Steven Senne, AP
A New England Patriots fan dances during an NFL football Super Bowl send-off rally for the team, Sunday, Jan. 27, 2019, in Foxborough, Mass. The Los Angeles Rams are to play the Patriots in Super Bowl 53 on Feb. 3, in Atlanta, Ga.

SALT LAKE CITY — Every year during Super Bowl week, stories faithfully report how bodacious the game has become. And it has. People who wouldn’t know a placekicker from a placemat suddenly feign interest. Non-fans attend watch parties.

It’s the only way to get anyone to talk to you during bowl week.

At the other end of the spectrum are the truly invested. A survey conducted by personal finance website WalletHub claims 52 percent of Americans would be happy to give up a year’s vacation time in exchange for their favorite team winning the Super Bowl. Since I have fair experience at both vacationing and Super Bowls, I feel safe in saying there is no comparison.

I’ll take a sunset in Kauai every time.

Apparently I’m missing something, and this is where the WalletHub survey really fakes me out. It says 31 percent of respondents would give up their annual bonus to have their favorite team win the Super Bowl.

Sounds to me like a lot of people are getting measly bonuses.

It goes on to say 14 percent of fans would trade their savings balance to see their team win the big game. What’s in their savings account, $40?

Lastly comes the 3 percent of fans who claim they would trade their 401(k) for a win in the Super Bowl. Seriously.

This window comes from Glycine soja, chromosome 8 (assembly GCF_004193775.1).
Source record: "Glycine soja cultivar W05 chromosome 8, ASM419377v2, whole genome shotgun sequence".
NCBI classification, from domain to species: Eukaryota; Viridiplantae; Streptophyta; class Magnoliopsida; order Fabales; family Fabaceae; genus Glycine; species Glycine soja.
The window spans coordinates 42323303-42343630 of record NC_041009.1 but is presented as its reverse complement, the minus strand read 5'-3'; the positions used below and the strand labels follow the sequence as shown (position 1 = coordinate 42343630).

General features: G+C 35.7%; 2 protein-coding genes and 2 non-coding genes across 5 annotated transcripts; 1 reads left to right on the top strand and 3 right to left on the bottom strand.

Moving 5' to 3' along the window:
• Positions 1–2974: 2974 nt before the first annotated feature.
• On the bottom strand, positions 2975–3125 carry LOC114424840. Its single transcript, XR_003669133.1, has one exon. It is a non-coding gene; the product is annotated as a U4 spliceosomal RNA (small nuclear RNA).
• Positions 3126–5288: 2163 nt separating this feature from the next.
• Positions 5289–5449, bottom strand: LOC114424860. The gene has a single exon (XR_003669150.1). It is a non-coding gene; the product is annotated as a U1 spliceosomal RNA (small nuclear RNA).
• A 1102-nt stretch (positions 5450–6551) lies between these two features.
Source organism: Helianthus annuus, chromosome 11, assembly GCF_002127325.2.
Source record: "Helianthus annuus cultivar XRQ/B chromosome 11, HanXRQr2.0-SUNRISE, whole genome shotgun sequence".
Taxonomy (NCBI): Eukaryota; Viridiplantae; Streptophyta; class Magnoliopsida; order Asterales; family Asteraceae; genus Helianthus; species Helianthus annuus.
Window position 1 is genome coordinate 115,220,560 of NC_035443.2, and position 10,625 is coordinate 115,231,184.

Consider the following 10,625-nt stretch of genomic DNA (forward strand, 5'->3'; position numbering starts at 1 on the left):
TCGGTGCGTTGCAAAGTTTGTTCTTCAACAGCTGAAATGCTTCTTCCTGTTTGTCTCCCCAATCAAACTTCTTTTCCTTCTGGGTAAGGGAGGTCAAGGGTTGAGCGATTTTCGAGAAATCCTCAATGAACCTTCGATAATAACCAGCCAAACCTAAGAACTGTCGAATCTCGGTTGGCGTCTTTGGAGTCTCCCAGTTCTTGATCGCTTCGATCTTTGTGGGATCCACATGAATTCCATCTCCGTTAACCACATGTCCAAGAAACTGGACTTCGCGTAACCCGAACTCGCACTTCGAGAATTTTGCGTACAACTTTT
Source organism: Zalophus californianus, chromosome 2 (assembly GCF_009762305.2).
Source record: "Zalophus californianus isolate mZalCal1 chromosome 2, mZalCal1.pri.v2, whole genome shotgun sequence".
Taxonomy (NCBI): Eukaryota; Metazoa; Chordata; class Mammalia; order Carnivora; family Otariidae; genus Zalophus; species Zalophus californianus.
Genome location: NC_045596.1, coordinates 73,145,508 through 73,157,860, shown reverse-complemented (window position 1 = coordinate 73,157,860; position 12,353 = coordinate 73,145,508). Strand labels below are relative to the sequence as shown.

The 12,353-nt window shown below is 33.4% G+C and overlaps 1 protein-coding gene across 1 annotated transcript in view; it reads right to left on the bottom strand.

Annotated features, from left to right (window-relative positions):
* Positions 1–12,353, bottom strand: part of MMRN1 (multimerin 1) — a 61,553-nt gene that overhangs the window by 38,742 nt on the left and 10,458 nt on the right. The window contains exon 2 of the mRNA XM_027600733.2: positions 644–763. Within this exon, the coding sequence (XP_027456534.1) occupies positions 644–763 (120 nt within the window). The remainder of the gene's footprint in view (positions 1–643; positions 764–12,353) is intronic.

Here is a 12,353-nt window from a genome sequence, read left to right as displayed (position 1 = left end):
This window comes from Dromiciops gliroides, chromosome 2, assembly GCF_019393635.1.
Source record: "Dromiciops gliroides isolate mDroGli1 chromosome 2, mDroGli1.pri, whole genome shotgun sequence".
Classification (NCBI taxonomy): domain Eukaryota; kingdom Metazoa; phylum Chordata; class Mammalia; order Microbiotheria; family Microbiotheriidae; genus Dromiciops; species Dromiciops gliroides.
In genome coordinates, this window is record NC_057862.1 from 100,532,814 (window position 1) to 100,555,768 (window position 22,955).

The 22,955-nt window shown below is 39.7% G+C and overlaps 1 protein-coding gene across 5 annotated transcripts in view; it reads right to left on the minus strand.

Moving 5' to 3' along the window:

Financial adviser: “OK, so you’d like to retire in 10 years. Do you have a 401(k)?”

“Sort of.”

“Meaning … what?”

“Well, I withdrew all the money.”


“I exchanged it for a Rams win in the 2019 Super Bowl! Worth it!”

Adviser: “Get out of my office.”

The survey says 23 percent of people would skip a vacation to have their favorite team win, 21 percent would miss out on important work, 20 percent would forgo the wedding of a family member, and 19 percent would dismiss a loved one’s funeral.

Fifteen percent of respondents say they’d neglect the birth of their child, given the choice between that and a bowl win. I’m guessing 100 percent would miss their child’s conception, if they ever admitted that to their spouse.

Political drama has become idiotic in recent years, but sports are coming up on the inside lane. I can confidently say not even 23 percent of players would give up their vacation for a Super Bowl win, and none would relinquish their savings balance or 401(k).

Yet extreme fans would gladly do it.

On the serious side, placing such emphasis on sport seems like a sign of poor self-esteem. Should identifying with a winner matter that much? I partially blame movies like “Happy Gilmore” and “Fever Pitch.” They make super-fandom look way too cool.

“Dr. Drew Ramsey, a Columbia professor of psychiatry and co-author of 'The Happiness Diet,' believes that fan engagement tips into the danger area as it moves beyond idle interest,” writes Vulture.

The worst kind of fandom is like this week’s match between Millwall and Everton. A man says he was inadvertently swept up in hooligan violence and ended up with a slashed face.

It’s hard to imagine anyone going to a sporting event intending to get bloodied and beaten.

I’ve always been glad to be in journalism, where there's no need to be a fan. I’m in favor of eliminating anything that makes my blood pressure rise.

2 comments on this story

I get enough of that just going through security at an airport.

A friend once told me, “I watched you at the Jazz game. You didn’t cheer at all. You just sat there, and once in a while wrote something down or typed on your screen. I don’t know how you do that.”

I mostly try to treat it like work.

I don’t understand how people can care enough about sports to lose friends, much less their teeth at a game. All I know is it’s a high price to pay. But getting distanced from your savings and retirement accounts?

That’s in a league of its own.